NEW PORT RICHEY — With hopes of seeing new people and ideas come forward, two City Council members have decided not to seek re-election in April.
Deputy Mayor Rob Marlowe and council member Bob Langford both cited a desire to see new faces on the council and spend time on other pursuits.
Marlowe, 59, told the Tampa Bay Times he wants to focus on growing the downtown computer business he co-owns and spend more time with his young grandchildren.
The deputy mayor, who has served two three-year terms, said his business, GulfCoast Networking, is expanding and needs more of his attention.
"I need to be more aware of what's going on here and pay attention to growing the company," he said.
He said a third factor drove his decision: the belief that serving in government should not be a career but a calling.
"I've called them the best I could see them the last six years," said Marlowe, who said he intended to serve just two terms. "Now I think there are some good folks who will step up."
Making those calls was especially tough this past budget season as the city faced a financial crisis that led to layoffs. Langford, 70, said the grind was a factor in his decision not to run.
Langford said he also wants to devote more time to his volunteer efforts as well as making music in his recording studio and doing work for his publishing company.
"Really, I was going to run again. But I feel like with the hard things we had to do, the budget situation is turning around much quicker than I anticipated," Langford said. "So I feel good about turning it over to a fresh set of brains to move the city forward. I think some great people may step up to the plate here to fill those seats. I'm confident of that."
Both men pointed to the recent cleanup efforts of the Hacienda as a point of pride that should be continued. And both said they enjoyed serving the city and working with their colleagues on council: Bill Phillips, Judy DeBella Thomas and Mayor Bob Consalvo.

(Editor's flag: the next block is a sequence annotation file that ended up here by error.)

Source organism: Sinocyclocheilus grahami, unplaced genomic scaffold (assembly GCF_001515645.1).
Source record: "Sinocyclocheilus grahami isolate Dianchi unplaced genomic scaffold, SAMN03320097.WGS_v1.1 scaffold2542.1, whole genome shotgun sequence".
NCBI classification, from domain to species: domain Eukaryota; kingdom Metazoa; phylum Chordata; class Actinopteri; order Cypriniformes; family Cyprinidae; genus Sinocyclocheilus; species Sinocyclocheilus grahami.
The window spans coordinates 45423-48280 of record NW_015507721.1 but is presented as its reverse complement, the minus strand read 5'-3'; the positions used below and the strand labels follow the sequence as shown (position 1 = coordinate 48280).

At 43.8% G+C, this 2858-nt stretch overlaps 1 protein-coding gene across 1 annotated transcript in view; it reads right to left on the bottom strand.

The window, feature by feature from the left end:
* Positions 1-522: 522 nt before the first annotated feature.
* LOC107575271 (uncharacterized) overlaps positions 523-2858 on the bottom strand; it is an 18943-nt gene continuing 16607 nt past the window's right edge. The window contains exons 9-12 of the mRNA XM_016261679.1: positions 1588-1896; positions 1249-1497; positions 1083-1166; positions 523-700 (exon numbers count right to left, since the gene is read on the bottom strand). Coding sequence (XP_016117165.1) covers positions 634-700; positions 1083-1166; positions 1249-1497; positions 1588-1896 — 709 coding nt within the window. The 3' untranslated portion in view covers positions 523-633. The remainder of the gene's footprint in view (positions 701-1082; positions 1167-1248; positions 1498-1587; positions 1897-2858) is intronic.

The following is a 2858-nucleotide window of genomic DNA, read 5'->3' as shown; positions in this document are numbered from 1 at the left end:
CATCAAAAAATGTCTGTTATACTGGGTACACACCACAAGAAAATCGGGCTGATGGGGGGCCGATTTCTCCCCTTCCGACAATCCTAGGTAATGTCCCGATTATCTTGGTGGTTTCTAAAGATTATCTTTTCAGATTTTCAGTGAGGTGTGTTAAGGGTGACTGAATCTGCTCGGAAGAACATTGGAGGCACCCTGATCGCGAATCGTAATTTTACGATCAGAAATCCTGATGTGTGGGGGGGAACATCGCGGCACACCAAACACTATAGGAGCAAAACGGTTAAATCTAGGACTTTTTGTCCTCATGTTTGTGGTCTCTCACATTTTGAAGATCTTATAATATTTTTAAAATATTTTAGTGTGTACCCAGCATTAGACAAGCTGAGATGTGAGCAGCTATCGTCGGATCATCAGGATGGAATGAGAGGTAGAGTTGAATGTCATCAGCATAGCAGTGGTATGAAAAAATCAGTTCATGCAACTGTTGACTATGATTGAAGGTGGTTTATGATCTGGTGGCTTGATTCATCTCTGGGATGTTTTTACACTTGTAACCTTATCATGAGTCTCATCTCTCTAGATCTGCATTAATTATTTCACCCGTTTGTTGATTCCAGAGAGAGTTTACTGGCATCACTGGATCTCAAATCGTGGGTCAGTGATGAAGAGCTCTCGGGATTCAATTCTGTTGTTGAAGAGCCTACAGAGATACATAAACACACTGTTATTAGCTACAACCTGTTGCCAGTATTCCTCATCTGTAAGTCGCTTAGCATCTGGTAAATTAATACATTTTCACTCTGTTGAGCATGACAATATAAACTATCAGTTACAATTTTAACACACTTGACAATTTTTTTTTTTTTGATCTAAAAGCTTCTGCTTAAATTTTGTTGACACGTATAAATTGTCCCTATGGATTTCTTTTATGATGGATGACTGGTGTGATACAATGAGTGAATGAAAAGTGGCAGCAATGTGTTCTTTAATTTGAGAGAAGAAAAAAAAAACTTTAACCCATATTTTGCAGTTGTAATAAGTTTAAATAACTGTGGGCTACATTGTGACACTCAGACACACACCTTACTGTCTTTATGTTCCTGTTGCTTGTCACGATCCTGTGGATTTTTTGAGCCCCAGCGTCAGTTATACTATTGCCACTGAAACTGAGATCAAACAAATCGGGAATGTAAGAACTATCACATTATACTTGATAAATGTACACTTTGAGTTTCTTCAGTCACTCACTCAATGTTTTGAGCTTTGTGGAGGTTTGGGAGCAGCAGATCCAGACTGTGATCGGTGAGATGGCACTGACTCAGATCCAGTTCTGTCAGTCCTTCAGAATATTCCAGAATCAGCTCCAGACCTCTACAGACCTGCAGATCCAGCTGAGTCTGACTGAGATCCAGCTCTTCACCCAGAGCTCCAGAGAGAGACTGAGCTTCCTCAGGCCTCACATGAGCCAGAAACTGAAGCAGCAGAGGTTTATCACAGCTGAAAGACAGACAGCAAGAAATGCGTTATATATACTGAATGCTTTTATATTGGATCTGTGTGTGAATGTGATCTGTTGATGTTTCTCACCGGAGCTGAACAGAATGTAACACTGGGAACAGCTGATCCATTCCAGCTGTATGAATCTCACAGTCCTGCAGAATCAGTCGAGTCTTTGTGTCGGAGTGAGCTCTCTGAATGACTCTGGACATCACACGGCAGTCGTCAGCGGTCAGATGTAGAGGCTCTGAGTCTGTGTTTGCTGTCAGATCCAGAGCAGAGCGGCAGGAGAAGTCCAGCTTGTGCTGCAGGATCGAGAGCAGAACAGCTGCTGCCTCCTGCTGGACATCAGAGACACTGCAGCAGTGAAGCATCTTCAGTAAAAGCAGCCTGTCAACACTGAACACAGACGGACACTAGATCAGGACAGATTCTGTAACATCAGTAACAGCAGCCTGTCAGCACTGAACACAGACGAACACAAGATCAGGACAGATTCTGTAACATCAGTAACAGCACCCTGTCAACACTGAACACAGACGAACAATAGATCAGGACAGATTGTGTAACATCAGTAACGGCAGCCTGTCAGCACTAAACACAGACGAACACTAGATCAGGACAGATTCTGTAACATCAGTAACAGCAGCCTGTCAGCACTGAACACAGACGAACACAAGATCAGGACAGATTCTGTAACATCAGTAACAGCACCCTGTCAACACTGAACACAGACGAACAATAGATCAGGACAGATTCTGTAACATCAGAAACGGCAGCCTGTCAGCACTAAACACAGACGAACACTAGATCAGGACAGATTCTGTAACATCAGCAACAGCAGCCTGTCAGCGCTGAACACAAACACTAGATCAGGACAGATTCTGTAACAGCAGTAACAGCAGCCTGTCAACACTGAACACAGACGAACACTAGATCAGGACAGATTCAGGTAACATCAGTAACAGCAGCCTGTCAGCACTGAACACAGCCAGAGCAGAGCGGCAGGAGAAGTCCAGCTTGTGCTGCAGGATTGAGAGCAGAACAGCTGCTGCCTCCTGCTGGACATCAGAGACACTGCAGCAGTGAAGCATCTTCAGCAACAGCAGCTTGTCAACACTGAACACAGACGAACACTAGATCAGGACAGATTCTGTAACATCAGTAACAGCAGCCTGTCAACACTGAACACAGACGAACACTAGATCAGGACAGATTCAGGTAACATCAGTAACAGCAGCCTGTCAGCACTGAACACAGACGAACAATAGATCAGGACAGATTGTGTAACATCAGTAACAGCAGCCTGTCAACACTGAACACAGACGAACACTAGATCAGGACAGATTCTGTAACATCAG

"We have made some tough decisions and we don't always agree on everything. But at the end of the day we have always been able to shake hands and agree that everyone did what they thought was best for the city," Marlowe said. "I respect my colleagues immensely for that."
Both men have not ruled out running for council again down the road.
So far, only one candidate has filed to run in the April 9 election. Michael Malterer, 24, is a Penske Truck Leasing operations manager who said his core issues will be the redevelopment of the city-owned Hacienda.
"Hopefully we can push that forward into private sector hands," he said.
Malterer said he also wants to find a use for the Community Hospital property, and focus on bringing businesses to downtown New Port Richey. He is also calling for ending the city's red light program saying it violates driver's due process.
Qualifying week runs from noon Feb. 12 to noon Feb. 19. The top two vote-getters in the April 9 election will get a three-year term on the council.